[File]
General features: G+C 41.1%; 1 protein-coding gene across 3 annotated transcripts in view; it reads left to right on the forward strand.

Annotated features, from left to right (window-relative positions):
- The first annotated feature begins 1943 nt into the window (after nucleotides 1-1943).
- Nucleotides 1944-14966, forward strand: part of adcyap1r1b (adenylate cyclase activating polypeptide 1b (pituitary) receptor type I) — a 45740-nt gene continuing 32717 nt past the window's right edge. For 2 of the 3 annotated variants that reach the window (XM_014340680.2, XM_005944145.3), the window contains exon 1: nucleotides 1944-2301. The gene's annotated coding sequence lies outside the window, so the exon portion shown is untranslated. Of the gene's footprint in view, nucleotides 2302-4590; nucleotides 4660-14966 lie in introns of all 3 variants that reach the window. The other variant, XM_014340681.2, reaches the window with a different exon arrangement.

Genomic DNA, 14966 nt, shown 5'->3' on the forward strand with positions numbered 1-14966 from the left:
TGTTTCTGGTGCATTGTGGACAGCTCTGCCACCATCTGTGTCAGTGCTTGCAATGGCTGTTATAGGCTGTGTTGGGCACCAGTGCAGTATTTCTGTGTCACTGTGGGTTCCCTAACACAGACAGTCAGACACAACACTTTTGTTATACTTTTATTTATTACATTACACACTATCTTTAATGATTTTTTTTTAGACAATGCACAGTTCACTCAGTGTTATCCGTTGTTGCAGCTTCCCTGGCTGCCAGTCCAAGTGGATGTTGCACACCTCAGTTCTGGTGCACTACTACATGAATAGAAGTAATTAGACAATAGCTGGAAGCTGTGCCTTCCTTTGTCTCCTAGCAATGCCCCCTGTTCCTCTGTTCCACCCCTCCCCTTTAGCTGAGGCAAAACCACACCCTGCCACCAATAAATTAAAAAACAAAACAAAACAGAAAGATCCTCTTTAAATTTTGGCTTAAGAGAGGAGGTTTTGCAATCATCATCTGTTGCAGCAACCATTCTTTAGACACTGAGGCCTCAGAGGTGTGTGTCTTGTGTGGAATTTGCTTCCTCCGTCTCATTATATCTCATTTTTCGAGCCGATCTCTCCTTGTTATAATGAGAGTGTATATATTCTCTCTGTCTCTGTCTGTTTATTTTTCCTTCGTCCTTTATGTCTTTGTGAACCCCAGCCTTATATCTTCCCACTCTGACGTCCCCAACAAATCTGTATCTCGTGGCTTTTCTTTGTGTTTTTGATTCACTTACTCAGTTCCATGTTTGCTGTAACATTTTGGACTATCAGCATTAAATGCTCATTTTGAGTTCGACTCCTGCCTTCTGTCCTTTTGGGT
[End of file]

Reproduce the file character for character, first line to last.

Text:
General features: G+C 41.1%; 1 protein-coding gene across 3 annotated transcripts in view; it reads left to right on the forward strand.

Annotated features, from left to right (window-relative positions):
- The first annotated feature begins 1943 nt into the window (after nucleotides 1-1943).
- Nucleotides 1944-14966, forward strand: part of adcyap1r1b (adenylate cyclase activating polypeptide 1b (pituitary) receptor type I) — a 45740-nt gene continuing 32717 nt past the window's right edge. For 2 of the 3 annotated variants that reach the window (XM_014340680.2, XM_005944145.3), the window contains exon 1: nucleotides 1944-2301. The gene's annotated coding sequence lies outside the window, so the exon portion shown is untranslated. Of the gene's footprint in view, nucleotides 2302-4590; nucleotides 4660-14966 lie in introns of all 3 variants that reach the window. The other variant, XM_014340681.2, reaches the window with a different exon arrangement.

Genomic DNA, 14966 nt, shown 5'->3' on the forward strand with positions numbered 1-14966 from the left:
TGTTTCTGGTGCATTGTGGACAGCTCTGCCACCATCTGTGTCAGTGCTTGCAATGGCTGTTATAGGCTGTGTTGGGCACCAGTGCAGTATTTCTGTGTCACTGTGGGTTCCCTAACACAGACAGTCAGACACAACACTTTTGTTATACTTTTATTTATTACATTACACACTATCTTTAATGATTTTTTTTTAGACAATGCACAGTTCACTCAGTGTTATCCGTTGTTGCAGCTTCCCTGGCTGCCAGTCCAAGTGGATGTTGCACACCTCAGTTCTGGTGCACTACTACATGAATAGAAGTAATTAGACAATAGCTGGAAGCTGTGCCTTCCTTTGTCTCCTAGCAATGCCCCCTGTTCCTCTGTTCCACCCCTCCCCTTTAGCTGAGGCAAAACCACACCCTGCCACCAATAAATTAAAAAACAAAACAAAACAGAAAGATCCTCTTTAAATTTTGGCTTAAGAGAGGAGGTTTTGCAATCATCATCTGTTGCAGCAACCATTCTTTAGACACTGAGGCCTCAGAGGTGTGTGTCTTGTGTGGAATTTGCTTCCTCCGTCTCATTATATCTCATTTTTCGAGCCGATCTCTCCTTGTTATAATGAGAGTGTATATATTCTCTCTGTCTCTGTCTGTTTATTTTTCCTTCGTCCTTTATGTCTTTGTGAACCCCAGCCTTATATCTTCCCACTCTGACGTCCCCAACAAATCTGTATCTCGTGGCTTTTCTTTGTGTTTTTGATTCACTTACTCAGTTCCATGTTTGCTGTAACATTTTGGACTATCAGCATTAAATGCTCATTTTGAGTTCGACTCCTGCCTTCTGTCCTTTTGGGT